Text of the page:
• AGX—green tint that relaxes the eyes to reduce eye fatigue and improve visual performance
    • Tan—high contrast for low light and overcast days

2. SkyTec Technology

Your premium military-quality lenses include Vector ™ anti-reflective and Blue Wave ™ lens technology to protect your eyes from glare and blue light without compromising vision. They are naturally scratch-resistant and block 100% of UVA/B even at altitude, making them a must for all military pilots.

3. Bayonet Temples

This style of temple is designed to fit comfortably under headgear—no more pressure headaches like you used to get with skull temples.

The bayonet design rests gently against your head and its straight design means you can take your shades on and off without removing your headset.

4. Quality

Designed and handcrafted in the USA, Randolph frames are produced by the only remaining metal frame eyewear manufacturer in the United States.

Each pair of aviator sunglasses is built to exacting U.S military pilots specifications designed to ensure they can withstand the rigors of war and space travel.

Randolph is so confident in their quality that they guarantee your Randolph aviators for life.

5. Celebrity Sightings

When you head out in your new shades, you will be in good company. Multiple A-list celebrities wear Randolph aviators.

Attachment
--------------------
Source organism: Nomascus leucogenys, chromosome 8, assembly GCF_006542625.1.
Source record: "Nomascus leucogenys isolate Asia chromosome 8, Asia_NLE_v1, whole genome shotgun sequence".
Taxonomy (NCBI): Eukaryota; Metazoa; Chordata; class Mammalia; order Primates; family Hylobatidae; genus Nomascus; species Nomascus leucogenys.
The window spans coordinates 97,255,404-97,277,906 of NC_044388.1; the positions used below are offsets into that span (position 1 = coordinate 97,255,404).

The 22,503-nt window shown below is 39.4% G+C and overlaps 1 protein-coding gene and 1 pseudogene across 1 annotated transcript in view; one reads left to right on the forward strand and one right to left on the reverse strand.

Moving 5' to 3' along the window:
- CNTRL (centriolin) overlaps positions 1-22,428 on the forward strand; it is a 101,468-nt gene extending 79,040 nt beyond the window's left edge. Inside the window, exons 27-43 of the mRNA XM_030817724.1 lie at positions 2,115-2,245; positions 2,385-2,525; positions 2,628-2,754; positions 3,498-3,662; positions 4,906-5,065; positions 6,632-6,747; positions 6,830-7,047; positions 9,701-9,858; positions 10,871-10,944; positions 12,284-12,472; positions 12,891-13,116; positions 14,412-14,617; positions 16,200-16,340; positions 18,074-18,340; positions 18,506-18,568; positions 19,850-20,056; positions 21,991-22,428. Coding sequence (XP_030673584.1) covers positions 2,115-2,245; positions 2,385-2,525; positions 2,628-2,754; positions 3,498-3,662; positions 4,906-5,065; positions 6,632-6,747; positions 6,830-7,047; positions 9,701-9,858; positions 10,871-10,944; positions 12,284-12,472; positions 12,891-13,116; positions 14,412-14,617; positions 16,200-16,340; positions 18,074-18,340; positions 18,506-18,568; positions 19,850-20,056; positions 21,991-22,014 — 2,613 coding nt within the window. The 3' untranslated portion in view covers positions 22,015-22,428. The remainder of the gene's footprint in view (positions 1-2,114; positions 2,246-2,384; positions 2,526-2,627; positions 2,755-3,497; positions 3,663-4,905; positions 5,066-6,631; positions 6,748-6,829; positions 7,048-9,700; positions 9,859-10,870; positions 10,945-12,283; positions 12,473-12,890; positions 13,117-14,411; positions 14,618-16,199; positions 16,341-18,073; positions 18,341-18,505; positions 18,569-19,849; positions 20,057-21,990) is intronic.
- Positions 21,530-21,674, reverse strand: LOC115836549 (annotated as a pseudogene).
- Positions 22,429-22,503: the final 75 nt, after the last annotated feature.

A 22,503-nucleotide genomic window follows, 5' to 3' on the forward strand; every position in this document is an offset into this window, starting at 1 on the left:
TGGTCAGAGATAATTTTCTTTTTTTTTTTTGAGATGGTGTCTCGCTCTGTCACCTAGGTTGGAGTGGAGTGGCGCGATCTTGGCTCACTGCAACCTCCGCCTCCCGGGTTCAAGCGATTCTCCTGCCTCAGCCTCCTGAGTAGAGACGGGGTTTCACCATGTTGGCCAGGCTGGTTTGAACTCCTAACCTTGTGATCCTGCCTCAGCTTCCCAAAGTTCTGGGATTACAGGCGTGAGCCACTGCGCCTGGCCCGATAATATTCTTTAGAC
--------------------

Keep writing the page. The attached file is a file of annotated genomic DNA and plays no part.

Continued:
Obviously, it’s no surprise that Maverick himself—Tom Cruise—is a big fan of these legendary aviators, but he’s not alone. Other Hollywood legends like Robert Redford and Johnny Depp have also been seen sporting Randolphs.

Randolph’s movie and TV show credits include appearances in American Assassin, American Made, American Sniper, 13 Hours, Baywatch, CSI Las Vegas, Oblivion, The Mummy, Mad Men, and more.

Frequently Asked Questions

  • What sunglasses do military pilots wear?

    US Military pilots make UV protection a top priority, opting for 100% UV protection. Their sunglasses must also be impact-resistant, and anti-reflective with non-polarized glass lenses.

  • What brand of aviator sunglasses does the military use?

    Randolph Engineering, Ray-Ban and Oakley are popular brands for military pilot sunglasses.

  • What sunglasses do the USAF use?

    Typically, military pilots wear aviator sunglasses, but they must meet military-grade standards. Additional, the Federal Aviation Administration (FAA) now recommends a gray lens color pair of sunglasses to be worn.

Pick Your Randolph

Okay, the time has come. Now that you’re a subject matter expert on aviators, it’s time to pick out your new favorite shades. Check out our current collection of Randolph Engineering sunglasses. Also make sure to read the FAA's safety brochure on sunglasses for pilots.

Tip: Remember to use a ruler and Randolph’s frame sizing guide to choose the best size sunglasses for your face.

More Sunglass-Related Reads

Did you find this article helpful?

What are your go-to shades both in the cockpit and on the street? If you own or have tried on a pair of Randolph aviators, what did you think of them? Do you prefer polarized or non-polarized sunglasses?